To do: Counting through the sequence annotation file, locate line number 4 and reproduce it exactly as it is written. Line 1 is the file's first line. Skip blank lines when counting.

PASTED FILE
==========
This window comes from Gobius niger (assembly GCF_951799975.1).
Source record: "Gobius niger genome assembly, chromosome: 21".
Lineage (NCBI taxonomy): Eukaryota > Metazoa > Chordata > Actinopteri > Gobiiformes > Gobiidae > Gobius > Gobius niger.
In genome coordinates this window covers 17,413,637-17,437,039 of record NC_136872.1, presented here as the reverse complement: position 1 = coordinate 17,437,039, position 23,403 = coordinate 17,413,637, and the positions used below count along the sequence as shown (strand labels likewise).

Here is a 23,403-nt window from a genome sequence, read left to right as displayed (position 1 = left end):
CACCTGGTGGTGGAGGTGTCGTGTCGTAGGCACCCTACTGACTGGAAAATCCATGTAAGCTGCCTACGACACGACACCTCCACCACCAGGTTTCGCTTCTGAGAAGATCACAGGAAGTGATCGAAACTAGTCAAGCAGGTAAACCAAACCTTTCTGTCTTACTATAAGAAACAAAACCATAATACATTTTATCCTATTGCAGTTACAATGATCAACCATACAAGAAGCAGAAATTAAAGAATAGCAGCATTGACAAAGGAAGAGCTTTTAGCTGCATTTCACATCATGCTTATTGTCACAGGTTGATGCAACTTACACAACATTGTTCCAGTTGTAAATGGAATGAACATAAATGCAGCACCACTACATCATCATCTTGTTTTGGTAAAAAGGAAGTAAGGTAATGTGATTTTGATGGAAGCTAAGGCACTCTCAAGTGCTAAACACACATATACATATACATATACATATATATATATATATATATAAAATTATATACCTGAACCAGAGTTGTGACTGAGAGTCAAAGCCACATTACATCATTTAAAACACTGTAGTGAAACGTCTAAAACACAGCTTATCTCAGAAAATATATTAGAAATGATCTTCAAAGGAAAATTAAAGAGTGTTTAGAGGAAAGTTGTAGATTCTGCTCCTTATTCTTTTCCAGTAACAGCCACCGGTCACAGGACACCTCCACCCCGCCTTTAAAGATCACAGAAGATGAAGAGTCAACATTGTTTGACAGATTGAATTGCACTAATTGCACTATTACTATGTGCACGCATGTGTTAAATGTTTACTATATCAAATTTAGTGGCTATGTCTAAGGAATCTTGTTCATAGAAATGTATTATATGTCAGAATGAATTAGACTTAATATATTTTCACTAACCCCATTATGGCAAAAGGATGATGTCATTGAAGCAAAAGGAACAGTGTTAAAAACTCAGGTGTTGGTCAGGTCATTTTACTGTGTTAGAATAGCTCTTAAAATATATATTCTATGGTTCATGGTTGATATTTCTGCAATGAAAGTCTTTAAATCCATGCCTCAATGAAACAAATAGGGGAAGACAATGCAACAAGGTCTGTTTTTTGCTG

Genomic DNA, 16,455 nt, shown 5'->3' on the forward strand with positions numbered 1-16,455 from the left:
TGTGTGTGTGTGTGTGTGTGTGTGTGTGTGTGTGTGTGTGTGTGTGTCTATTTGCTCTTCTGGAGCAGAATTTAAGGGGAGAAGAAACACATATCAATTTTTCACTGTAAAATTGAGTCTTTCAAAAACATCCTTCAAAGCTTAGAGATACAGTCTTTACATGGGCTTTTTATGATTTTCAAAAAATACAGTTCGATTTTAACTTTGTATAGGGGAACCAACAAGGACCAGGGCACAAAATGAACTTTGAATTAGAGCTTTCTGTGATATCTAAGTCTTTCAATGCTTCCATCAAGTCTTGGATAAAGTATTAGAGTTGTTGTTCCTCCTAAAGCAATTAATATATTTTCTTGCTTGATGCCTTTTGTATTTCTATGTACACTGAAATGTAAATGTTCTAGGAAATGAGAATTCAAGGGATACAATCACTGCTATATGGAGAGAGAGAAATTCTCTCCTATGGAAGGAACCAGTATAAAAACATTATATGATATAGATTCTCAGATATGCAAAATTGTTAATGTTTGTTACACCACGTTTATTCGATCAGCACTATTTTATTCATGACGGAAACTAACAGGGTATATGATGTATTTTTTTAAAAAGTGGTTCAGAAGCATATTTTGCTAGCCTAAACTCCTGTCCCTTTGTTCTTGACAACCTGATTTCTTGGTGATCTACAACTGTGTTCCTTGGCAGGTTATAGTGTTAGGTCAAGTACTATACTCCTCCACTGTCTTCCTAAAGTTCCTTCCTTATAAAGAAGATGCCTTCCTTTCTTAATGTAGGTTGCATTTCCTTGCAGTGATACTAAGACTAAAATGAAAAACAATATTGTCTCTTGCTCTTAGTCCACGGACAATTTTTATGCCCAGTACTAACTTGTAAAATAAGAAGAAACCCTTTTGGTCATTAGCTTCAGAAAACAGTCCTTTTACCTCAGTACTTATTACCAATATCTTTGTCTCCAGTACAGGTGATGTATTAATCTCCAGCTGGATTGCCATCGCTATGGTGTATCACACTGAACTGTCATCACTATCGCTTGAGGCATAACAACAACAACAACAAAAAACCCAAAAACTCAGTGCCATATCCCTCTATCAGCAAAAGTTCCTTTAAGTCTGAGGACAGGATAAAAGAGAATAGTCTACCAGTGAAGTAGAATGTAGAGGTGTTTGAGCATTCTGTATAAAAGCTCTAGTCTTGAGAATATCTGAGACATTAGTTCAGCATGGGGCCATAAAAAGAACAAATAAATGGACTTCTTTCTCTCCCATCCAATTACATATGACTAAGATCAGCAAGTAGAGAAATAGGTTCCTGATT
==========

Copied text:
In genome coordinates this window covers 17,413,637-17,437,039 of record NC_136872.1, presented here as the reverse complement: position 1 = coordinate 17,437,039, position 23,403 = coordinate 17,413,637, and the positions used below count along the sequence as shown (strand labels likewise).